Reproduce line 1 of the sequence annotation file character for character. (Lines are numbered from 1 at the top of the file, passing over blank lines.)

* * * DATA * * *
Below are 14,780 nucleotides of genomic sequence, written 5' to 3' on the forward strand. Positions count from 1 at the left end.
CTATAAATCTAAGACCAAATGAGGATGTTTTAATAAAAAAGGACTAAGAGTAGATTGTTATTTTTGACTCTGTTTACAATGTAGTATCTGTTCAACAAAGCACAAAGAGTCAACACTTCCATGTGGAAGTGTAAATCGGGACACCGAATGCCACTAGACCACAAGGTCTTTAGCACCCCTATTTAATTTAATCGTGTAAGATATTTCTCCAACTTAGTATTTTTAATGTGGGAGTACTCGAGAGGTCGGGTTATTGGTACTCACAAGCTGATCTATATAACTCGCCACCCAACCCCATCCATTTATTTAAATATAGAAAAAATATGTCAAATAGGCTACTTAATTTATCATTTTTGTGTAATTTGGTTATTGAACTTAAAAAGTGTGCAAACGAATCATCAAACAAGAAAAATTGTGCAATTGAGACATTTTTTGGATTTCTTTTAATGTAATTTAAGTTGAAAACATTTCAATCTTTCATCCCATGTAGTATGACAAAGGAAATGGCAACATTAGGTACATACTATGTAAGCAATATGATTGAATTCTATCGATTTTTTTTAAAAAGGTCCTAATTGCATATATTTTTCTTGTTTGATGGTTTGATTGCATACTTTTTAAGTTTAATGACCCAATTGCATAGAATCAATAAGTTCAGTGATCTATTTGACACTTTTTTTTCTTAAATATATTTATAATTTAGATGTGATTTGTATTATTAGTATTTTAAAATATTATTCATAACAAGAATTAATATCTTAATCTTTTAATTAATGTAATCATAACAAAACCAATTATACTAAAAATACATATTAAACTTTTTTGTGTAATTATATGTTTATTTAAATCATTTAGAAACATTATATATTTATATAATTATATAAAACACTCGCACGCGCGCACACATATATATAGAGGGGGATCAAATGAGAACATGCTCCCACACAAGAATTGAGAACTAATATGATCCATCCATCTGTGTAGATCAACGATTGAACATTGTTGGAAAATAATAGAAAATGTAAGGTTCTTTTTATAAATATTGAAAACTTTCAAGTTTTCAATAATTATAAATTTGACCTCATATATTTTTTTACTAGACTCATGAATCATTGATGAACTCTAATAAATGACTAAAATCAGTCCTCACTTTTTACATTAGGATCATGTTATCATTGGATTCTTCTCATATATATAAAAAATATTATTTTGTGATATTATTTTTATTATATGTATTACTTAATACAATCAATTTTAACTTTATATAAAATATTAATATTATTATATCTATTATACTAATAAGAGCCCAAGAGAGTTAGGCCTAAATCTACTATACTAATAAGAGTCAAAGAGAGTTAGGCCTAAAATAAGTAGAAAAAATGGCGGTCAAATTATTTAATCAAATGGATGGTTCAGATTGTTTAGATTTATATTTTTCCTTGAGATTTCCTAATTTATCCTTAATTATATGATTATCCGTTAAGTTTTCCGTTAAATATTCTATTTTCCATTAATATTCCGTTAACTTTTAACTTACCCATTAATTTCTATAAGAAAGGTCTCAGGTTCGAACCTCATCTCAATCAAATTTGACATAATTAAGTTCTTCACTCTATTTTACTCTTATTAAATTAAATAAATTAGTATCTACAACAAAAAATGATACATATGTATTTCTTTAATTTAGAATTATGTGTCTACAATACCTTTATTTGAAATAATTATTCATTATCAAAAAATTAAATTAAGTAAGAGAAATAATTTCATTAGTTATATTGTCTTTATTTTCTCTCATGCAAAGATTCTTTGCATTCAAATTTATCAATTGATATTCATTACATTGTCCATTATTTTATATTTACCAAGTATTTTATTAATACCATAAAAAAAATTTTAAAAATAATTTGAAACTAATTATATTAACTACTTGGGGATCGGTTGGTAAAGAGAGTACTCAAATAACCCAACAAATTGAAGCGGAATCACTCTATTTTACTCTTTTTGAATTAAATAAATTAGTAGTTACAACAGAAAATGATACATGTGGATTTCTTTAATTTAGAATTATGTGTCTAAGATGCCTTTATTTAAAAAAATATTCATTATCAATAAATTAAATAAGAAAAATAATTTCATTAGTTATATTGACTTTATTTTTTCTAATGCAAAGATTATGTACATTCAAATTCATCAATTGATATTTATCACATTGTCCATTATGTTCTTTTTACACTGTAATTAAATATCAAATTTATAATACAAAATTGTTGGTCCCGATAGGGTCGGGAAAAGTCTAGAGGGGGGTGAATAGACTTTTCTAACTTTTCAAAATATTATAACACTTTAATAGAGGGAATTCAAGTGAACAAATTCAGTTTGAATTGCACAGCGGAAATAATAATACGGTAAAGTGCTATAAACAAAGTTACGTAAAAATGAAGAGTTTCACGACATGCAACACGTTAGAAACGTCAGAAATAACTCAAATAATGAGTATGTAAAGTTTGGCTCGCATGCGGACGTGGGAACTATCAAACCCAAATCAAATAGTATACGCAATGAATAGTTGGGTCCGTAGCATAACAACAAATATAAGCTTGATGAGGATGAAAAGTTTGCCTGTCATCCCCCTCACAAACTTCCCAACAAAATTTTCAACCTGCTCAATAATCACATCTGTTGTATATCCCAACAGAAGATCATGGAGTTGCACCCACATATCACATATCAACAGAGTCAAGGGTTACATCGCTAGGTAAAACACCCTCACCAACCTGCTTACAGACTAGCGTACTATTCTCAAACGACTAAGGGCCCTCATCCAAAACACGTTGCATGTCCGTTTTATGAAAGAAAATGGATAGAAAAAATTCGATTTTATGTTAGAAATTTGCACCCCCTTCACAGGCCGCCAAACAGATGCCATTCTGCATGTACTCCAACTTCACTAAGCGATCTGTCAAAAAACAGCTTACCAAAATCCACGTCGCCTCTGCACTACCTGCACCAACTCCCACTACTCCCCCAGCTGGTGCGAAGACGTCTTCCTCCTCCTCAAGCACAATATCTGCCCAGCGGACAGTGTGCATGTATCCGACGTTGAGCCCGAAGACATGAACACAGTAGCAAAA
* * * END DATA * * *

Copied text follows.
Below are 14,780 nucleotides of genomic sequence, written 5' to 3' on the forward strand. Positions count from 1 at the left end.